Democrat Jon Ossoff has echoed his Republican rival's position on legislation that would potentially cut off U.S. funding to the Palestinian Authority. And he said he'll up the ante by authorizing the State Department and U.S. intelligence agencies to "work more aggressively" to prevent Hamas from extending its grip on the West Bank.
His campaign said in a statement that Ossoff consulted Middle East experts about the Taylor Force Act before making his decision.
At an event on Sunday, Republican Karen Handel said she hoped to get a chance to vote on the measure, which would end U.S funding of the Palestinian government if it continues to provide stipends to families of convicted murderers and terrorists.
Ossoff said in an interview after the event that he was receptive to the measure, though he stopped short of saying whether he would vote for it.
The legislation was named after a former U.S. Army officer killed by a Palestinian assailant in Israel last year. About 8 percent of the district’s residents are Jewish, and many have traditionally voted Democratic.
The legislation has widespread Republican support, but some Democrats and aides to Donald Trump have expressed concern that it could undermine the Palestinian government as the U.S. tries to revive Middle East peace talks.
Here's Ossoff's full statement released Thursday about the Taylor Force Act:
"I'll take it a step further. I'll introduce legislation authorizing the State Department to cut off funding to the Palestinian Authority if it is funding families of terrorists, as well as directing the State Department and U.S. intelligence agencies to work more aggressively to prevent the terrorist group Hamas from increasing its influence in the West Bank."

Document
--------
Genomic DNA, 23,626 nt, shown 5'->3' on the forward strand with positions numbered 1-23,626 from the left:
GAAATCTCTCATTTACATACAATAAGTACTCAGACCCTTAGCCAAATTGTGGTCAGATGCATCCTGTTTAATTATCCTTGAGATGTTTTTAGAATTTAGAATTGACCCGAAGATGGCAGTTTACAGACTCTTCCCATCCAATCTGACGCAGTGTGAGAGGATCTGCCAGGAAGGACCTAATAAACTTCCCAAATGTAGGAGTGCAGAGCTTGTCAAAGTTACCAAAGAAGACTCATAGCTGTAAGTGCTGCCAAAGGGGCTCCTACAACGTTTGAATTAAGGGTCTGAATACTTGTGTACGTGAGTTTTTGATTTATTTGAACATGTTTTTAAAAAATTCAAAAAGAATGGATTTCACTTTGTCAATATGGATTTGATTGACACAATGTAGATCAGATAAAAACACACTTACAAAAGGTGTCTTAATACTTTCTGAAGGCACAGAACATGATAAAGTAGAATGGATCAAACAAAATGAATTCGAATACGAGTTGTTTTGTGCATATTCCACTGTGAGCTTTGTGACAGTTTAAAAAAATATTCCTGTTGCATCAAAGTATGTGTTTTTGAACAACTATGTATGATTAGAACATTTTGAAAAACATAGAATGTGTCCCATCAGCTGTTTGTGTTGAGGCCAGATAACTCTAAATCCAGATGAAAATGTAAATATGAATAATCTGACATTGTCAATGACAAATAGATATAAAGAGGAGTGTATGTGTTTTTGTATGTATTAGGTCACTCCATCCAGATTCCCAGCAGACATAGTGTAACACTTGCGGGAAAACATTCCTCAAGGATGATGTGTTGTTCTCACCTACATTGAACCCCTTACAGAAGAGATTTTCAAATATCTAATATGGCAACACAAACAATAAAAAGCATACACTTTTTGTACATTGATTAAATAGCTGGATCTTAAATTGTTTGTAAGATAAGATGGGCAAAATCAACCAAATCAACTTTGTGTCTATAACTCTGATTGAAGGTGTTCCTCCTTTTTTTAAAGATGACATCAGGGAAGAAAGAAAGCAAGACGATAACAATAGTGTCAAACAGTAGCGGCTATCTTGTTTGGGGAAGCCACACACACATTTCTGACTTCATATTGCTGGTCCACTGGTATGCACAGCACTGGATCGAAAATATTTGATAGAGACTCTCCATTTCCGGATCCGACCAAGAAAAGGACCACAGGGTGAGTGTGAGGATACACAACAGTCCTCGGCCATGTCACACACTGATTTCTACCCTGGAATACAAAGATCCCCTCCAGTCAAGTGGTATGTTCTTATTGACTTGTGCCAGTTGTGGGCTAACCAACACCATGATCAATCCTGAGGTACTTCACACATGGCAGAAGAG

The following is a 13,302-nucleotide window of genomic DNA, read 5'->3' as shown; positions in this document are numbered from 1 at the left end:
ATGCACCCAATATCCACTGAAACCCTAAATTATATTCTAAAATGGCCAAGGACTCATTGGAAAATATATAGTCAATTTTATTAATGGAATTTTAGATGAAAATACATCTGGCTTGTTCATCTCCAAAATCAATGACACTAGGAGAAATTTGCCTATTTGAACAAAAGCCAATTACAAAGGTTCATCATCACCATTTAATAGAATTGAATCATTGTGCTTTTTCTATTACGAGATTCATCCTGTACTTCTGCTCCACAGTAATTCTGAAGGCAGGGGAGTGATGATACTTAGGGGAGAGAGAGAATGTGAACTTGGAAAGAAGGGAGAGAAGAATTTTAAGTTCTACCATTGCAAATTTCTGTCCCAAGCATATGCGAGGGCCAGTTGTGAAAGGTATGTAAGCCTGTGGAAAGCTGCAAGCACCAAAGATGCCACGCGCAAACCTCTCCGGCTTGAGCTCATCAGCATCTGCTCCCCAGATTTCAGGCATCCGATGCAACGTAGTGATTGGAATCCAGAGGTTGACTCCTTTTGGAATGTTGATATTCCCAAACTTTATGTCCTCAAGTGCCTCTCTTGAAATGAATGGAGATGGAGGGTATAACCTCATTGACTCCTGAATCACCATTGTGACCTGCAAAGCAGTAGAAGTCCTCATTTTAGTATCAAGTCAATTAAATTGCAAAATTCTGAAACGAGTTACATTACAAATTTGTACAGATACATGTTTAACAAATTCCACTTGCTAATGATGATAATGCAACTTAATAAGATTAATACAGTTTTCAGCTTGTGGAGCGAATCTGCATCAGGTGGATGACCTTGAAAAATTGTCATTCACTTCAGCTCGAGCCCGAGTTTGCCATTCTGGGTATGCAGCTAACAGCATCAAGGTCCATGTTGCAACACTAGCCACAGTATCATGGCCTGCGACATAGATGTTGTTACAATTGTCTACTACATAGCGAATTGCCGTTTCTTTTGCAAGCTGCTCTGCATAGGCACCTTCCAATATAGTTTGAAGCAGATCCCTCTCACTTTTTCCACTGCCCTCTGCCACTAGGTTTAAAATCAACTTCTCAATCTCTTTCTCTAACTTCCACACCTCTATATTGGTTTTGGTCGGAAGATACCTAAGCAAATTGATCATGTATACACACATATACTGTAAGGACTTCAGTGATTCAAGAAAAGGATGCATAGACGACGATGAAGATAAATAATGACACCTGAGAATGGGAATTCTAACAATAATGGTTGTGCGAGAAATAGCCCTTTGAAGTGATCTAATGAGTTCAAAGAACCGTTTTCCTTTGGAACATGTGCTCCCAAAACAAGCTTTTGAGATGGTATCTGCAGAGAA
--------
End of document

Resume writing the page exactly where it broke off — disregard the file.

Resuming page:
Former acting Attorney General Sally Yates has been all over the place lately, from Capitol Hill to CNN and the pages of the New Yorker. The Atlanta native was in Cambridge, Mass., yesterday giving the keynote address at Harvard Law School's graduation.
Her advice to the new grads, per The New York Times:
Taking a risk “means that you have to be willing to be wrong,” she said. “And that can sometimes be a lonely place to be. But I’m hoping that fear of being wrong won’t keep you from acting.”
“Because inaction, doing nothing, or simply going along, that’s a decision, too. and it seems the times in my life that I haven’t acted that’s when I’ve regretted it the most.”
She advised the graduates not to take the safe course. In what seemed to be a veiled swipe at her former boss, the president, she said: “Doing your job means you are not simply a reflection of someone else’s talents or opinions. You’re the person to whom a leader turns when he or she needs to hear the truth.”
Former House Speaker Newt Gingrich has endorsed Republican operative John Watson in the four-candidate race to lead the state GOP.
Conservative columnist George Will has this prediction in The Washington Post: "If Ossoff wins in Georgia, Trump is in for a world of pain in 2018."
We are picking up word that Sen. Rick Jeffares is preparing to announce a run for lieutenant governor.
The McDonough Republican would be the third GOP contender in the contest. State Sen. David Shafer and state Rep. Geoff Duncan are already in.